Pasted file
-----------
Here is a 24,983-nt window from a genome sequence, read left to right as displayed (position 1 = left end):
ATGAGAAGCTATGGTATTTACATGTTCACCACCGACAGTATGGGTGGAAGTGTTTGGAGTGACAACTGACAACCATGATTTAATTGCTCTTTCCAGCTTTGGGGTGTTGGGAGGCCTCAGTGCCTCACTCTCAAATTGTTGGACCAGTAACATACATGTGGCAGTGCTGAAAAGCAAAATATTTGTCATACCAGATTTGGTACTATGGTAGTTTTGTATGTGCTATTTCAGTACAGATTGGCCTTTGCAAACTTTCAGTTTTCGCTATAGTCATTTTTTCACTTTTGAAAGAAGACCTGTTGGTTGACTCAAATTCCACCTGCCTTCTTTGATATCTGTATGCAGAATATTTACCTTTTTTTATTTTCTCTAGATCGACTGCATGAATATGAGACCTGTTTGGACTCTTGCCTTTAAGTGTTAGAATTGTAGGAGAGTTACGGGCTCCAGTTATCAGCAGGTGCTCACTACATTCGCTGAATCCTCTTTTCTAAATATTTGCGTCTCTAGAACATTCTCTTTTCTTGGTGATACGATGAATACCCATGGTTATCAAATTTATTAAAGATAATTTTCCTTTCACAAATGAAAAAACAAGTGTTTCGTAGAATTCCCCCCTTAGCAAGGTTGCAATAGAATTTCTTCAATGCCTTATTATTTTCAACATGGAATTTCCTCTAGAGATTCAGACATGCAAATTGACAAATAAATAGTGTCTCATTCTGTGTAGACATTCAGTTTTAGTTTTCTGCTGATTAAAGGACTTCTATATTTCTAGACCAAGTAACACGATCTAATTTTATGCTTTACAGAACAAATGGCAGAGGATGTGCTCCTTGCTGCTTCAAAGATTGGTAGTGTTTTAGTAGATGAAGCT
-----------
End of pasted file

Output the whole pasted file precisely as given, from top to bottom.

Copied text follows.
Here is a 24,983-nt window from a genome sequence, read left to right as displayed (position 1 = left end):
ATGAGAAGCTATGGTATTTACATGTTCACCACCGACAGTATGGGTGGAAGTGTTTGGAGTGACAACTGACAACCATGATTTAATTGCTCTTTCCAGCTTTGGGGTGTTGGGAGGCCTCAGTGCCTCACTCTCAAATTGTTGGACCAGTAACATACATGTGGCAGTGCTGAAAAGCAAAATATTTGTCATACCAGATTTGGTACTATGGTAGTTTTGTATGTGCTATTTCAGTACAGATTGGCCTTTGCAAACTTTCAGTTTTCGCTATAGTCATTTTTTCACTTTTGAAAGAAGACCTGTTGGTTGACTCAAATTCCACCTGCCTTCTTTGATATCTGTATGCAGAATATTTACCTTTTTTTATTTTCTCTAGATCGACTGCATGAATATGAGACCTGTTTGGACTCTTGCCTTTAAGTGTTAGAATTGTAGGAGAGTTACGGGCTCCAGTTATCAGCAGGTGCTCACTACATTCGCTGAATCCTCTTTTCTAAATATTTGCGTCTCTAGAACATTCTCTTTTCTTGGTGATACGATGAATACCCATGGTTATCAAATTTATTAAAGATAATTTTCCTTTCACAAATGAAAAAACAAGTGTTTCGTAGAATTCCCCCCTTAGCAAGGTTGCAATAGAATTTCTTCAATGCCTTATTATTTTCAACATGGAATTTCCTCTAGAGATTCAGACATGCAAATTGACAAATAAATAGTGTCTCATTCTGTGTAGACATTCAGTTTTAGTTTTCTGCTGATTAAAGGACTTCTATATTTCTAGACCAAGTAACACGATCTAATTTTATGCTTTACAGAACAAATGGCAGAGGATGTGCTCCTTGCTGCTTCAAAGATTGGTAGTGTTTTAGTAGATGAAGCT